"I will try again next session," Neron said. "Sometimes it takes a few years for a good idea to get through the building. Especially women that I have spoken with see that concept as I do: it is essential to remove barriers to running for office."
She also was disappointed that a bill to ban the pesticide chlorpyrifos did not pass.
"I had a lot of conversations about pesticide use. For awhile it looked like we were going to make headway on banning chlorpyrifos — in the end it did not have the votes it needs," Neron said. "I'm definitely still hopefully we can find reasonable legislation surrounding pesticide use and keeping our communities healthy."
Neron was appalled by threatening remarks made by Sen. Brian Boquist, R-Dallas, toward Oregon State Troopers while he and fellow Republicans fled the capitol to avoid a vote on cap and trade legislation and was concerned about the future of the Senate in light of the episode. However, she felt heartened by the bipartisanship she witnessed in the House of Representatives. Neron said she tried to find common ground with her Republican colleagues, making an effort to meet with them and find issues in which they are aligned.
"Prior to the session I had heard that the House is known for efficient bipartisan work and seeing that in action was really meaningful," Neron said. "There was a high level of resiliency and stability from our legislators. A lot of my colleagues and I would disagree on a topic and work through those differences and potentially vote differently but then we would have lunch together."
Neron also supported legislation establishing 12 weeks of paid family leave, requring drug manufacturers to develop drug take back programs, a sweeping education bill that added an influx of funding and a bill requiring that school districts adopt suicide prevention policies.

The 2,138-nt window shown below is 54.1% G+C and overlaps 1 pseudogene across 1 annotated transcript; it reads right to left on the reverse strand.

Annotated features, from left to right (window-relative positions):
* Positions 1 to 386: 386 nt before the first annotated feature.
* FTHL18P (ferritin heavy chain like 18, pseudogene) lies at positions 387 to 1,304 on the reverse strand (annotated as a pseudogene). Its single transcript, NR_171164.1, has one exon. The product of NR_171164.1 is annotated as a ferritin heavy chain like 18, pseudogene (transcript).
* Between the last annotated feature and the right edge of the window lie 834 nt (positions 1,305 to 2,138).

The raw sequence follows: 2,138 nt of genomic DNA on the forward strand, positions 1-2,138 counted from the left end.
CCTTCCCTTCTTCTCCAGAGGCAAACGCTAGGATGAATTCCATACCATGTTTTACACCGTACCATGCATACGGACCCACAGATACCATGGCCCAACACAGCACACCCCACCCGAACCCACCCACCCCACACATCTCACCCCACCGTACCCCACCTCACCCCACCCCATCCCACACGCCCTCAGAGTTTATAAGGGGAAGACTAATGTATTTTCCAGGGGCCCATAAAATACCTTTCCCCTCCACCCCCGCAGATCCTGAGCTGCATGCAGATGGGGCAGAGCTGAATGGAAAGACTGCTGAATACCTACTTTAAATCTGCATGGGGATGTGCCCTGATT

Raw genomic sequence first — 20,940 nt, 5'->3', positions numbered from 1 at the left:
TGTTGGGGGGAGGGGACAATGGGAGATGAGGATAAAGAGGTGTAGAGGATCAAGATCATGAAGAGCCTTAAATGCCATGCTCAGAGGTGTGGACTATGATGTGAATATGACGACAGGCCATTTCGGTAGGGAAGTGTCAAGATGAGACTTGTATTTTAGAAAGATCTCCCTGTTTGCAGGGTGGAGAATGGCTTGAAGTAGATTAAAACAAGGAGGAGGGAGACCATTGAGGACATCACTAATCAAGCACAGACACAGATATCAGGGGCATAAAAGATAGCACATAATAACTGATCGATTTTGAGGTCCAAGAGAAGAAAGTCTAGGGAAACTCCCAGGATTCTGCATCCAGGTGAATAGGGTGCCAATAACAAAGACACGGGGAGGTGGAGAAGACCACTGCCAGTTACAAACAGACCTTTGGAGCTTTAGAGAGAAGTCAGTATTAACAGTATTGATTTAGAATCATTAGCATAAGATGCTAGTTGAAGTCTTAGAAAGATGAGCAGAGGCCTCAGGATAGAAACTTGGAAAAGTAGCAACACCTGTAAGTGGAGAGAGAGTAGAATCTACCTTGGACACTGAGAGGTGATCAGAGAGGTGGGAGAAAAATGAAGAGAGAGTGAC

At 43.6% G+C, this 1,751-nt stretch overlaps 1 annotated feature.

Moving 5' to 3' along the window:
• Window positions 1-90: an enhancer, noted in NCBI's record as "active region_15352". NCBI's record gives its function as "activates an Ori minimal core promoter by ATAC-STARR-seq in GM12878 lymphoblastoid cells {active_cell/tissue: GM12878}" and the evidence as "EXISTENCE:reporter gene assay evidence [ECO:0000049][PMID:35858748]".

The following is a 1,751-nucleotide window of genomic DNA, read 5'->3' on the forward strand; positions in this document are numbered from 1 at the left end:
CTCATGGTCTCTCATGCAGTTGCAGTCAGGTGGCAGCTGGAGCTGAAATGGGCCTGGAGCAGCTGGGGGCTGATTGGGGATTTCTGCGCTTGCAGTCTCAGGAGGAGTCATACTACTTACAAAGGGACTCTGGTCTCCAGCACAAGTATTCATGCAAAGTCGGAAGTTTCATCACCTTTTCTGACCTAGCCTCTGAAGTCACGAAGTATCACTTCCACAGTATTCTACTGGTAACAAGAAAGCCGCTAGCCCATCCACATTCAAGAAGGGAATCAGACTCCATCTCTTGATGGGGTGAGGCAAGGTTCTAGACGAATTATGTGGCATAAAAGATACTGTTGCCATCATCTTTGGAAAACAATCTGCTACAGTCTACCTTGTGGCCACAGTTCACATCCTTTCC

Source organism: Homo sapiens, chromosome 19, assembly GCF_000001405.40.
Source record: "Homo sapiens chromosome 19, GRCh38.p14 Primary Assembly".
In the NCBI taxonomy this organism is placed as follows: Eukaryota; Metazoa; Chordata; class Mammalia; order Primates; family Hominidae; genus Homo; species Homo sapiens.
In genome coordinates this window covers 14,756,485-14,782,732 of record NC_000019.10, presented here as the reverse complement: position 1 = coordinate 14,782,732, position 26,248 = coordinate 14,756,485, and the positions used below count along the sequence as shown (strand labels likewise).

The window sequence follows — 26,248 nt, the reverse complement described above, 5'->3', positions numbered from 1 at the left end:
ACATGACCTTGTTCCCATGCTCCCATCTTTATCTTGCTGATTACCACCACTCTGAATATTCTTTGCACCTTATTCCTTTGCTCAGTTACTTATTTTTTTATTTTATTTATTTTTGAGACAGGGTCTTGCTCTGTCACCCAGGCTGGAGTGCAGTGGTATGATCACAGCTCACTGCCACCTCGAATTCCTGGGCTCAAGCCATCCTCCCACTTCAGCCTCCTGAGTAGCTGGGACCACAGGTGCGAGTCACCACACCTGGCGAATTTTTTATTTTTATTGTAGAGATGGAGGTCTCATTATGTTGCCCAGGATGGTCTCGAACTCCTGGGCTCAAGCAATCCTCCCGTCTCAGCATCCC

"As a high school teacher I regularly saw my students struggle and knowing that students across the state are struggling with mental health, whether it's anxiety or depression, we now have language in statutes that said we need to be supporting our students mental health needs in school," she said.
Outside of the legislature, Neron recently attended an emergency exercise conducted by the Kinder Morgan energy company about the Sante Fe Pacific Pipeline, a liquid gasoline pipeline that runs through northern Oregon including Wilsonville. She said she was not satisfied by the answers Kinder Morgan representatives gave about the safety measures they take and is mulling future legislation to safeguard communities from pipeline ruptures and their adverse effects.
"I feel like similar to how we responded to the potential for oil train derailment (House Bill 2209 mandated oil spill response plans for railroads) we need to make sure we have protocols in place and lines of communication pre-established that can keep our population safe," Neron said.
Since the legislative session concluded, Neron has cherished spending more time with her family and is looking forward to a camping trip with them.
She said her first session was largely about learning the intricacies of the legislative process, forging relationships and advocating for bills proposed by others.
Now, however, she is motivated to work hard to get some of her own legislation passed at the next February short session in 2020 before her reelection campaign.
"My goal in future sessions is to really work with the people I've built relationships with this session to advance some priorities in the district, Oregon, and really bring my own bills forward now that I have seen the legislative process play out and ideally successfully cross the finish line after the short session and ideally I'll be able to serve another long session," Neron said.